Discrete and Process Automation

Machine Learning Used to Predict Earthquakes in a Lab Being Evolved for Natural Earthquakes

23 October 2017

The San Andreas Fault. Source: John Wiley/WikicommonsThe San Andreas Fault. Source: John Wiley/Wikicommons

Researchers from the U.K. and the U.S. have used machine learning techniques to successfully predict earthquakes. Their work was performed in a laboratory setting, but the experiments closely mimic real-life conditions and the results could be used to predict the timing of a real earthquake.

The team is from the University of Cambridge, Los Alamos National Laboratory and Boston University. They identified a hidden signal leading up to earthquakes and used this ‘fingerprint’ to train a machine learning algorithm to predict future earthquakes. Their results could also be applied to avalanches, landslides and more.

For geoscientists, predicting the timing and magnitude of an earthquake is a huge goal. Generally, pinpointing where an earthquake will occur is fairly straightforward. If an earthquake has struck a particular place before, the chances are it will strike there again. The questions that have challenged scientists for decades are how to pinpoint when an earthquake will occur and how severe it will be. Over the last 15 years, advances in instrument precision have been made, but a reliable earthquake prediction technique hasn’t been developed yet.

This study was part of a project that searched for ways to use machine learning techniques to make gallium nitride (GaN) LEDs more efficient. Bertrand Rouet-Leduc, a former Ph.D. student at Cambridge, moved to Los Alamos National Laboratory in New Mexico to start collaboration on machine learning in materials science between Cambridge University and Los Alamos. The team started to help the Los Alamos Geophysics group on machine learning questions.

The team at Los Alamos, led by Paul Johnson, studies the interactions among earthquakes, precursor quakes (very small earth movements) and faults, aiming to develop a method to predict earthquakes. Using a lab-based system that mimics real earthquakes, the researchers used machine learning techniques to analyze the acoustic signals coming from the ‘fault’ as it moved and search for patterns.

The laboratory apparatus uses steel blocks to closely mimic the physical forces at work in a real earthquake and records the seismic signals and sounds that are emitted. Machine learning is then used to find the relationship between the acoustic signal coming from the fault and how close it is to failing.

The machine learning algorithm could identify a particular pattern in the sound, previously thought to be nothing more than the noise that occurs before an earthquake. The characteristics of this sound pattern can be used to give a precise estimate of the stress on the fault and to estimate the time remaining before failure, which gets more precise as failure approaches. The team now thinks that this sound pattern is a direct measure of elastic energy that is in the system at a given time.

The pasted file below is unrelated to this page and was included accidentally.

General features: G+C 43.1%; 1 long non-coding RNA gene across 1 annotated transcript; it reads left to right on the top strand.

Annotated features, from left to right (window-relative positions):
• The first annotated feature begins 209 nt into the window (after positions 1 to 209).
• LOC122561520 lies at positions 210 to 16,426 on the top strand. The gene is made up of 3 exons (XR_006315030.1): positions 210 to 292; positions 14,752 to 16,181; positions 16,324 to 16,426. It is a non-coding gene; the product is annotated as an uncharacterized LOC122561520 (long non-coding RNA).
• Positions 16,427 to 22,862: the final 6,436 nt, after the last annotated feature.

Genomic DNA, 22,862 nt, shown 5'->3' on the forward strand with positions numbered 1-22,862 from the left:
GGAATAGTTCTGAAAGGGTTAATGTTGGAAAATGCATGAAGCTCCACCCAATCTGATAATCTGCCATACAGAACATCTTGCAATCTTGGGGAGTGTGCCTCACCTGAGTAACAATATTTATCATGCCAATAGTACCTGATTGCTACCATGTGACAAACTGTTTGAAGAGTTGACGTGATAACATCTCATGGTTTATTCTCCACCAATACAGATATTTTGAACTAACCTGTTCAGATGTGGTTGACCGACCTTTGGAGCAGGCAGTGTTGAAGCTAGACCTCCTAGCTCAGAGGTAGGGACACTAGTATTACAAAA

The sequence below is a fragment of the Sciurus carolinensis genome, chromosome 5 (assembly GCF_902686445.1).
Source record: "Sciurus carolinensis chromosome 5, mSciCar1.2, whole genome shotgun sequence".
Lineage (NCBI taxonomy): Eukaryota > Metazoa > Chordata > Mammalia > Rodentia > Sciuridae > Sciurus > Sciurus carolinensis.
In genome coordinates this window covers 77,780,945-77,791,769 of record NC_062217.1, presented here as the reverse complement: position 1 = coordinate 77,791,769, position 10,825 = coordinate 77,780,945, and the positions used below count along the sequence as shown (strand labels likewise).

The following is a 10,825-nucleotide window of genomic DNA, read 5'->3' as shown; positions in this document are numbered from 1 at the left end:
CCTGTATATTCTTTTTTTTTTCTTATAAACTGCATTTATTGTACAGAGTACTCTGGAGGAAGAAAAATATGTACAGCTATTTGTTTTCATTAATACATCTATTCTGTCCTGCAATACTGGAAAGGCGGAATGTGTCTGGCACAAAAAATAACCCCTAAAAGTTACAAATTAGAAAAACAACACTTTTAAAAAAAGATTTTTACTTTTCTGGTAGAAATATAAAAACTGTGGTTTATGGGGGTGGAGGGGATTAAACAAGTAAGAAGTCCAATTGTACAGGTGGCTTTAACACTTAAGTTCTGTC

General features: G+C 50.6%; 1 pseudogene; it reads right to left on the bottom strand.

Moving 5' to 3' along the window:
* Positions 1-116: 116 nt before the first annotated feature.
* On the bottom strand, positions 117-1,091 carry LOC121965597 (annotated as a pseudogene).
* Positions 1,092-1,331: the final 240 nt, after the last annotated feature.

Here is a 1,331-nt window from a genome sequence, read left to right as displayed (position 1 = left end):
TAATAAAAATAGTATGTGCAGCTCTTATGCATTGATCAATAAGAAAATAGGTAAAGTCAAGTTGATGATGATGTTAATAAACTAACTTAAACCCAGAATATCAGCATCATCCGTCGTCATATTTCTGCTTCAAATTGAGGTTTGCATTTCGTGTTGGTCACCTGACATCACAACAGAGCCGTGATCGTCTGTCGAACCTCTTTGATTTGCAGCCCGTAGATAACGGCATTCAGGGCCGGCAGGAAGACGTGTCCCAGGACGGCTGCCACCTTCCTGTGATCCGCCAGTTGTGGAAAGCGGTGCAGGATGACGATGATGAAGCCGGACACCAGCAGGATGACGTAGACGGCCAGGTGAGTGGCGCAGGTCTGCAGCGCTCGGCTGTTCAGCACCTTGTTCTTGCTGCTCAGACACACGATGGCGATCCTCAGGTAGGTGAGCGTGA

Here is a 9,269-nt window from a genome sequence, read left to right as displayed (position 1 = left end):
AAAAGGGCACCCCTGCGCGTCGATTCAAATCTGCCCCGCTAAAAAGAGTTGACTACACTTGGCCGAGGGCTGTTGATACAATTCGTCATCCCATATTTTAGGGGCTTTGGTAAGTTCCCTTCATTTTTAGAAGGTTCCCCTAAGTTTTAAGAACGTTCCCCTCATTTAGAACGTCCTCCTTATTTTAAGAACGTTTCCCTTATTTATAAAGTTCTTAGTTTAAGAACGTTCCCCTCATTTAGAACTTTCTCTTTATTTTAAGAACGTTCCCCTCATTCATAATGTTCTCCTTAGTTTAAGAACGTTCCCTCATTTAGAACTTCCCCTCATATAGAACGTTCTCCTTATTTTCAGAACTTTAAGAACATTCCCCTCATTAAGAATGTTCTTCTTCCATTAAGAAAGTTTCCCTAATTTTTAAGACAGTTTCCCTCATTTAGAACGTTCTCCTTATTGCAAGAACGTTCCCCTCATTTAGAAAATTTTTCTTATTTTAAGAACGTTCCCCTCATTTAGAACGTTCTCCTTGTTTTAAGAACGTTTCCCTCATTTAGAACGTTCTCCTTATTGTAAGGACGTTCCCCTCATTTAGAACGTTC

"This is the first time that machine learning has been used to analyze acoustic data to predict when an earthquake will occur, long before it does, so that plenty of warning time can be given — it's incredible what machine learning can do," said co-author Professor Sir Colin Humphreys of Cambridge's Department of Materials Science & Metallurgy, whose main area of research is energy-efficient and cost-effective LEDs. Humphreys was Rouet-Leduc's supervisor when he was a Ph.D. student at Cambridge.

"Machine learning enables the analysis of datasets too large to handle manually and looks at data in an unbiased way that enables discoveries to be made," said Rouet-Leduc.

The researchers caution that there are multiple differences between a lab-based experiment and a real earthquake, but they hope to progressively scale up their approach by applying it to real systems that most resemble their lab systems. One of these sites is in California along the San Andreas Fault, where the characteristic small repeating earthquakes are similar to those in the lab-based earthquake simulator. Progress is being made on the Cascadia fault in the Pacific Northwest of the United States and British Columbia, Canada, where repeating slow earthquakes that occur over weeks or months are also very similar to the laboratory earthquakes.

"We're at a point where huge advances in instrumentation, machine learning, faster computers and our ability to handle massive data sets could bring about huge advances in earthquake science," said Rouet-Leduc.

A paper on this research was published in Geophysical Review Letters.

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